A study done in the early sixties found that the average humidity in a N.Y.C. apartment in the middle of winter was in the range of 17 to 19 percent. So, I benefited, as did my plants. I backed the structure with mirrors. This served as a light multiplier, much like the mirrors in the windows. Above each shelf I mounted a two bulb, four-foot fluorescent light fixture, and for the top shelf, I had one above, on pulleys. These were known as "shop lights" and were quite affordable.
Fluorescent lights are a great choice for plants. They supply the blue component of light under which plant's foliage flourishes. These bulbs are long lasting and economical to use. Just remember that the highest concentration of light is at the center and falls off as you travel outward toward the ends. And, as they age they begin to give off less light. Useful life is usually listed on the packaging, but an average is near two years.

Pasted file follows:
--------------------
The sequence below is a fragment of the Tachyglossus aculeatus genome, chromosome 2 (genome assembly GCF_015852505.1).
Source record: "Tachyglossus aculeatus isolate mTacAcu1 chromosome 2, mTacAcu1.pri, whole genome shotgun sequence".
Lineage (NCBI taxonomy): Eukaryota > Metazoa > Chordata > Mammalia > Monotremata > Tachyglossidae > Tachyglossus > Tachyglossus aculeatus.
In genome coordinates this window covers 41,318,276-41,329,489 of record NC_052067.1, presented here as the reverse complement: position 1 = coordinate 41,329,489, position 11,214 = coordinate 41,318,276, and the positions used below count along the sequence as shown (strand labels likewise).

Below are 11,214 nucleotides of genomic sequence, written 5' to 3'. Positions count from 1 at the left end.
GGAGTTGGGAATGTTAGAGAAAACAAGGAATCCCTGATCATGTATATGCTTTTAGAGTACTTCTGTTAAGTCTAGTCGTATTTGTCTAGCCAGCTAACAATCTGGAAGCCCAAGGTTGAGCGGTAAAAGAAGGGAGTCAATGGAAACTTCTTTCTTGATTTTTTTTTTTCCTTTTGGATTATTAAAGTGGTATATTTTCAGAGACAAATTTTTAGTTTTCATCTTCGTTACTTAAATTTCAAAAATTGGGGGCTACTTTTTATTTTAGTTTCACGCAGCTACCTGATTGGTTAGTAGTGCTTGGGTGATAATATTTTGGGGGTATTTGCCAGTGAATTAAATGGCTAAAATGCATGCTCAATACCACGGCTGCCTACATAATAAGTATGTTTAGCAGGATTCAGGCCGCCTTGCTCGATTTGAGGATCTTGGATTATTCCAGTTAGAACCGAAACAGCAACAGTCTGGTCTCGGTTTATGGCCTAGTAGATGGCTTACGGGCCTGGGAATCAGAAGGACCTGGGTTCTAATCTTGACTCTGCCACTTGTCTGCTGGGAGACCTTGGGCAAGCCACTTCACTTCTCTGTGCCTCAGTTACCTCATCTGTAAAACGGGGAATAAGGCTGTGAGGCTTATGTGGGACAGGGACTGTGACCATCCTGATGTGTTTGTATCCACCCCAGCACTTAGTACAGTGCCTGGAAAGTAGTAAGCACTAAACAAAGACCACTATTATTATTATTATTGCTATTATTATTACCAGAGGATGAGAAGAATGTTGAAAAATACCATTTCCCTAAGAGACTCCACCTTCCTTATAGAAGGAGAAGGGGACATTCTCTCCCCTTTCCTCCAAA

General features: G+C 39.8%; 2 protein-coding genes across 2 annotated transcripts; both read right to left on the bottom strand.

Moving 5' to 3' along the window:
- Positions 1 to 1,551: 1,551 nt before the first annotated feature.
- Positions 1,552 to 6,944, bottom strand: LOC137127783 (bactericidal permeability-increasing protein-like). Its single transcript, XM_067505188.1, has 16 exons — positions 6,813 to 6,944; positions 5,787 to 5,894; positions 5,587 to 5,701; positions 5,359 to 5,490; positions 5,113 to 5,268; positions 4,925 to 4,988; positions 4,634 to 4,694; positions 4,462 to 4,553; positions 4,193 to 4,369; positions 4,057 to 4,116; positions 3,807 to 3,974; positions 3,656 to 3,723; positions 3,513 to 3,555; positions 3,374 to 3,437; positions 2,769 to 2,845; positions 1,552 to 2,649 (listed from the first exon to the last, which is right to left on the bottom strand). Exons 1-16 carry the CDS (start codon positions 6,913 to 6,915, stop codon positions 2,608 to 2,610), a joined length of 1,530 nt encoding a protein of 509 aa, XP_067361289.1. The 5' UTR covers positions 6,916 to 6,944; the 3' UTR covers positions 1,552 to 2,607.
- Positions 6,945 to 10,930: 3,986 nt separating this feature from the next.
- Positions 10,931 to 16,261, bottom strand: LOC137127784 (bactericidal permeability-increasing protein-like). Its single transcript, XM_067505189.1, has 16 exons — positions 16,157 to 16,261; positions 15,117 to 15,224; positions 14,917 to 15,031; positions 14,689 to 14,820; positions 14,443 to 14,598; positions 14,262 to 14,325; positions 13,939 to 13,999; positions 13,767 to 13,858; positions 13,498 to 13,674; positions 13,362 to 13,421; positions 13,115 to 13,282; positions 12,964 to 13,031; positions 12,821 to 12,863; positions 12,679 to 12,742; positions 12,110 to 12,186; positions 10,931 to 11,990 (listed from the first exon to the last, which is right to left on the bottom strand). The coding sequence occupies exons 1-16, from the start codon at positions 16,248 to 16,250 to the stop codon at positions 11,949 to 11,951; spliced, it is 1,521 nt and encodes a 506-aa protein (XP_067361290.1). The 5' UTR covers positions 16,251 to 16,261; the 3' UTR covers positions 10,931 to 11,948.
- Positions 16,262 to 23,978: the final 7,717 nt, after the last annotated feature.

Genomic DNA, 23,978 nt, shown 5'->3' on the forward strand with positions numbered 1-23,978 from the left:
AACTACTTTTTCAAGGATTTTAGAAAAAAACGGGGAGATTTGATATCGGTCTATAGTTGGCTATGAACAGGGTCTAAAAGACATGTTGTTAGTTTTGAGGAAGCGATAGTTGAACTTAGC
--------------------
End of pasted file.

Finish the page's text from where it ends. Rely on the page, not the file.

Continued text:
I was fortunate. I was living in a greenhouse and I loved it. My best friend from the service, Tom, gave me a copy of Elvin McDonald's, The Complete Book of Gardening Under Lights. It was here that I learned that without the additional component of infrared light from my very generous southern exposure, the best thing for my gardens under light would be to have an additional input from an incandescent light bulb. It is the combination of blue and red that simulates natural light the best.
My light table was full of tropical ferns, fancy leaved Rex begonias, and some miniature blooming Gesneriads (African violet family). I wanted my plants to grow vigorously during the winter; so, I kept my light table on a timer where they received 16 hours of light and eight hours of darkness. This duration is what researchers determined was the best in combination with optimum light intensity.